Conan Doyle mentioned the incident in his 1924 autobiography, Memories and Adventures . He explained that he and Wilde became friendly, but that the friendship remained a distant one at best, and that it grew more distant as Wilde's reputation became questionable. The actual friendly relationship appears to be true, but that Wilde liked Micah Clarke remains at issue. In the 1999 biography of Conan Doyle, Teller of Tales, author Daniel Stashower suspects that Wilde would never have liked such a novel. But Conan Doyle claimed in his autobiography that what Wilde liked was the characterization of Judge George Jeffreys in the novel. Jeffreys, the notorious bully of the law courts of his day, was shown as a handsome, brilliant man with a flaw in his character - a fallen angel type, such as figured in some of Wilde's writing.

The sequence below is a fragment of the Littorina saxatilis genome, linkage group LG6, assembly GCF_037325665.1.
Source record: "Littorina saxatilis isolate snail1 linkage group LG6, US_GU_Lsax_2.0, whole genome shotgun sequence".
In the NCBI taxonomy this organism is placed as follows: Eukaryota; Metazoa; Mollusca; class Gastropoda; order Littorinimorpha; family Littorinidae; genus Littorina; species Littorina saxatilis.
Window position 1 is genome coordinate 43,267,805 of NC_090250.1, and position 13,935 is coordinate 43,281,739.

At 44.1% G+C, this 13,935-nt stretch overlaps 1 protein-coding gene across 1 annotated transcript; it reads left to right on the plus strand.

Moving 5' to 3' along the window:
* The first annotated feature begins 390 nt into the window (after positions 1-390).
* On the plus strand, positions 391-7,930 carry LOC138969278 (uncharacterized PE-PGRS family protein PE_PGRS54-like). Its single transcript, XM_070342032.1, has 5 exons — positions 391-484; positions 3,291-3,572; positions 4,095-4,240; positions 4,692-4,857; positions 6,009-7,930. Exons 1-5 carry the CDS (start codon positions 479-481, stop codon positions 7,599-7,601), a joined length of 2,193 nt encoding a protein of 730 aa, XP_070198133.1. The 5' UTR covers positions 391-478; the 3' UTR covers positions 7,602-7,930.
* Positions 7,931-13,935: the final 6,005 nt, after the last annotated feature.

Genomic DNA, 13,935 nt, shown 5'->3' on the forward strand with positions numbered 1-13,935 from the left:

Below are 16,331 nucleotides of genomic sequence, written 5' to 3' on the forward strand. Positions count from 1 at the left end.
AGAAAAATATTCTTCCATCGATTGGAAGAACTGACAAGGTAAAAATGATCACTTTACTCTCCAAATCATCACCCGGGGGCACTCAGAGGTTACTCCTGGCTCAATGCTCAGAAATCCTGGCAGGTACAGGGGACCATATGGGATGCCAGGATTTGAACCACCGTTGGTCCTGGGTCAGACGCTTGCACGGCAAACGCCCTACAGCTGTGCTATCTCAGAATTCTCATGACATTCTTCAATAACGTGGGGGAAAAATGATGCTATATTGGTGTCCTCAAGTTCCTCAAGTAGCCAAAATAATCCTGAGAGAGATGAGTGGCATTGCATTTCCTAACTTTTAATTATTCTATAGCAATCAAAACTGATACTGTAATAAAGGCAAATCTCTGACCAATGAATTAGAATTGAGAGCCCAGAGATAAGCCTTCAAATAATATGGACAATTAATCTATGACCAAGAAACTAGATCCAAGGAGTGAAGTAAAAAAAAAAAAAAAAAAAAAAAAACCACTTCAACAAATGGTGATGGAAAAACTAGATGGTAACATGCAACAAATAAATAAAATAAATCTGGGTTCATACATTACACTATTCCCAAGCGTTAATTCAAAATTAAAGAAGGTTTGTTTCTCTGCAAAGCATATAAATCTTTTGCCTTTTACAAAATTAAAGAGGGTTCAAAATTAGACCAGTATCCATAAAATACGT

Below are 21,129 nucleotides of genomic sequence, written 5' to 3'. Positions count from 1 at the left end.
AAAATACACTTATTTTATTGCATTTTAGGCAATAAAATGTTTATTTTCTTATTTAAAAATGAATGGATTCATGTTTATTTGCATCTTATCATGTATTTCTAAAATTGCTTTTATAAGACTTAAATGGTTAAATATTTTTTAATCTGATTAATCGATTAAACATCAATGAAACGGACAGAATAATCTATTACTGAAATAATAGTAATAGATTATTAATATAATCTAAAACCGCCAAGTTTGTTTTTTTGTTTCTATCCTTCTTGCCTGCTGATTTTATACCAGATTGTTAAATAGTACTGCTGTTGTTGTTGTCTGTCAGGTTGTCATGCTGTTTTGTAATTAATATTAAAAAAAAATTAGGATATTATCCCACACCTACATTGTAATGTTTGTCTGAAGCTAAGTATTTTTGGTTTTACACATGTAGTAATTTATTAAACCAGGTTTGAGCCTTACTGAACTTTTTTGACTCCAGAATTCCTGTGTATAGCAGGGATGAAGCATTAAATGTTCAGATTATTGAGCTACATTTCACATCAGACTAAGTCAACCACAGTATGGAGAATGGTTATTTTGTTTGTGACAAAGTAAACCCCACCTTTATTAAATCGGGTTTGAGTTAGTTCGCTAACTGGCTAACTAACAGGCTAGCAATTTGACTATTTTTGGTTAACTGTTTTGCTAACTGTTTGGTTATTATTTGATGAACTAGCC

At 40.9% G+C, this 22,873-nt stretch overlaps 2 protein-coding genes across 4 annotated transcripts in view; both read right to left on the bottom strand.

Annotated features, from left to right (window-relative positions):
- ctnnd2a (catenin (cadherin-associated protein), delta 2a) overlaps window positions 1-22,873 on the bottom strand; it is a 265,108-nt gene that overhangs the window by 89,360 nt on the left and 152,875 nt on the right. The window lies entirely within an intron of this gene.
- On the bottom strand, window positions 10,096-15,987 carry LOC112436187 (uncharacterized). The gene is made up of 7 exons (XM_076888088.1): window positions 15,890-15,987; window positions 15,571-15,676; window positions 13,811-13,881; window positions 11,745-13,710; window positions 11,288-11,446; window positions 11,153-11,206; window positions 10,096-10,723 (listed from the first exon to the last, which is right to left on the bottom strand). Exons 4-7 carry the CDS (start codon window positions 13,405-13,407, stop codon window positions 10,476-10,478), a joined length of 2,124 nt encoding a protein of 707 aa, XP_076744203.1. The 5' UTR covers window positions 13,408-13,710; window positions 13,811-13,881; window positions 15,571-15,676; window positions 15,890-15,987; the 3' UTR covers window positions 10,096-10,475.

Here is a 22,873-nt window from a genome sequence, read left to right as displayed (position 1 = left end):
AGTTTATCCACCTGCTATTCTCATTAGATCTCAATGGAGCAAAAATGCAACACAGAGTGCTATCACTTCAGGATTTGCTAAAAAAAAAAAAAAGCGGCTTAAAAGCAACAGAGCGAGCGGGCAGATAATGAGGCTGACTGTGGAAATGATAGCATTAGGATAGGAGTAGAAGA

(...)It hath ever been the custom, since his [Jeffreys'] wickedness hath come to be known to all men, to picture him as a man whose expression and features were as monstrous and as hideous as was the mind behind them. This is by no means the case. On the contrary, he was a man who, in his younger days, must have been remarkable for his extreme beauty. He was not, it is true, very old, as years go, when I saw him, but debauchery and low living had left their traces upon his countenance, without, however entirely destroying the regularity and the beauty of his features. He was dark, more like a Spaniard than an Englishman, with black eyes and olive complexion. His expression was lofty and noble, but his temper was so easily aflame that the slightest cross or annoyance would set him raving like a madman, with blazing eyes and foaming mouth. I have seen him myself with the froth upon his lips and his whole face twitching with passion, like one who hath the falling sickness. Yet his other emotions were under as little control, for I have heard say that a very little would cause him to sob and to weep, more especially when he had himself been slighted by those who were above him. He was, I believe, a man who had great powers either for good or for evil, but by pandering to the darker side of his nature and neglecting the other, he brought himself to be as near a fiend as it is possible for a man to be.